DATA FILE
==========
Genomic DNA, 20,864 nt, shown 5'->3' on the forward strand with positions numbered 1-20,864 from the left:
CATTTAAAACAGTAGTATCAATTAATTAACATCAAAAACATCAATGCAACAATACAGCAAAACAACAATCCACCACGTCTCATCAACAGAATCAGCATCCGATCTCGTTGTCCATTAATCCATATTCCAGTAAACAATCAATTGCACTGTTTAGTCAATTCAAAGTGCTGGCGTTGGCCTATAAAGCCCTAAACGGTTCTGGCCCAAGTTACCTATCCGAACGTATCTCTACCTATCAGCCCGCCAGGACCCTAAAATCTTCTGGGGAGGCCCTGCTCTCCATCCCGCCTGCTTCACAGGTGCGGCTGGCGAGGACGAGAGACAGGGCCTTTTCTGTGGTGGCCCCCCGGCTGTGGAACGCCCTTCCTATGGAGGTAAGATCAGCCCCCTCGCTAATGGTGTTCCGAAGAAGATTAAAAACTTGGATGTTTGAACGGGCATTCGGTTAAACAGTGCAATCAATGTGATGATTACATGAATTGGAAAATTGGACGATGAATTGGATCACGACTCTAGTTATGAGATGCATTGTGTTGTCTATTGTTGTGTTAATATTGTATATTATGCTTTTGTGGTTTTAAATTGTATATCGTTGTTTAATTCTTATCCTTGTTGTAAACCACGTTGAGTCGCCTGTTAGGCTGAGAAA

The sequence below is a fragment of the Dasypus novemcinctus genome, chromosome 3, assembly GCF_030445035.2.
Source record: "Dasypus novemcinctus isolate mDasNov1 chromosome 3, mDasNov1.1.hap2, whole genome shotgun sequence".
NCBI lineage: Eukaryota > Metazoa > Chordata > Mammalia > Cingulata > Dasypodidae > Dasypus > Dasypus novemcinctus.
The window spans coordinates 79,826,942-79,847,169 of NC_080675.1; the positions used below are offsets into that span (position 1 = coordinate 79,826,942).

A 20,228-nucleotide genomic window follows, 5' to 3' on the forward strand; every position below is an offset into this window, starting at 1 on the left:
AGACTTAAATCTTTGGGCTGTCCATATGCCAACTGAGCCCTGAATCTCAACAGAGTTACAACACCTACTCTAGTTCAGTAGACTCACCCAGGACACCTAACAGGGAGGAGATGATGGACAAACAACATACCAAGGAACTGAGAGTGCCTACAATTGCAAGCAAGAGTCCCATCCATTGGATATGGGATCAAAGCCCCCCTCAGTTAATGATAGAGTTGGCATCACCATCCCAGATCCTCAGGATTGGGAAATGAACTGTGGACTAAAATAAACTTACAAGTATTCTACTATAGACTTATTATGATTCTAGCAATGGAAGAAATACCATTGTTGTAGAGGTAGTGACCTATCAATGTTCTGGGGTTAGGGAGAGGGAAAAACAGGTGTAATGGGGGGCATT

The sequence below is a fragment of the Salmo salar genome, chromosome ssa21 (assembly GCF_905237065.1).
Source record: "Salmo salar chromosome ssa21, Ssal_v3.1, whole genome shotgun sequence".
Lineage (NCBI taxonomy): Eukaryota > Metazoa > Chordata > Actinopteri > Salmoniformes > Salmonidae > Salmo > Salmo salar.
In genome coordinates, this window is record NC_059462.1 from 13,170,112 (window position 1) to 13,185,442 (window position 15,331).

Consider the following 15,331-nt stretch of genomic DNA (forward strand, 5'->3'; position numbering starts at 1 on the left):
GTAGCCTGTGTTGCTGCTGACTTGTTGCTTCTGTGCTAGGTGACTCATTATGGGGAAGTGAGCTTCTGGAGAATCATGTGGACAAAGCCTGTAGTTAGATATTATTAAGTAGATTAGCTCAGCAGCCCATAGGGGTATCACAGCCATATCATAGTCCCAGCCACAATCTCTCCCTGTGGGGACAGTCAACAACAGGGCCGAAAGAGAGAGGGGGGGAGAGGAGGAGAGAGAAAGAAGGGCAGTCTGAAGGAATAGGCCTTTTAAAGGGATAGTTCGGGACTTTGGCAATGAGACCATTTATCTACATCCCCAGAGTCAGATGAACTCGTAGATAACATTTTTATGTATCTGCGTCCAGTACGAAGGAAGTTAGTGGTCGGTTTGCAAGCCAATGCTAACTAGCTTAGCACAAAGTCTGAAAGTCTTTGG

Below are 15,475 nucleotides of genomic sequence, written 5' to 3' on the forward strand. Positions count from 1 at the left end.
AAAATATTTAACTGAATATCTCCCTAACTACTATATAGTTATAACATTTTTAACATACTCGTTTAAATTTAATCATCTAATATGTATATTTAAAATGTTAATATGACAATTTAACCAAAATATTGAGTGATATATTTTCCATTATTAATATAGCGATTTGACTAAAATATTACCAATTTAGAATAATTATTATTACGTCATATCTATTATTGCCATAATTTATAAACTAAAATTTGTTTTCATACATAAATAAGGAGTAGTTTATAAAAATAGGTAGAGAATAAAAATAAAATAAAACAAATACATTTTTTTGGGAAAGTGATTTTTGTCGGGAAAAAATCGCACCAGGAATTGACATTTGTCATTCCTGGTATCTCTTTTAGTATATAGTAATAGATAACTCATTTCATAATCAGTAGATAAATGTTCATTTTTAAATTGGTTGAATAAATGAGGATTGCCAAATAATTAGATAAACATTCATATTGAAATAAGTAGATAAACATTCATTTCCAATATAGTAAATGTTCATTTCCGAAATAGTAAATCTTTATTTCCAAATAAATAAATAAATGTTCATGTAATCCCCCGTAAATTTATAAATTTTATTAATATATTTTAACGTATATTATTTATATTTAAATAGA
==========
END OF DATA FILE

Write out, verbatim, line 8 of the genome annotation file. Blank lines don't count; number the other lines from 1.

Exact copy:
AGACTTAAATCTTTGGGCTGTCCATATGCCAACTGAGCCCTGAATCTCAACAGAGTTACAACACCTACTCTAGTTCAGTAGACTCACCCAGGACACCTAACAGGGAGGAGATGATGGACAAACAACATACCAAGGAACTGAGAGTGCCTACAATTGCAAGCAAGAGTCCCATCCATTGGATATGGGATCAAAGCCCCCCTCAGTTAATGATAGAGTTGGCATCACCATCCCAGATCCTCAGGATTGGGAAATGAACTGTGGACTAAAATAAACTTACAAGTATTCTACTATAGACTTATTATGATTCTAGCAATGGAAGAAATACCATTGTTGTAGAGGTAGTGACCTATCAATGTTCTGGGGTTAGGGAGAGGGAAAAACAGGTGTAATGGGGGGCATT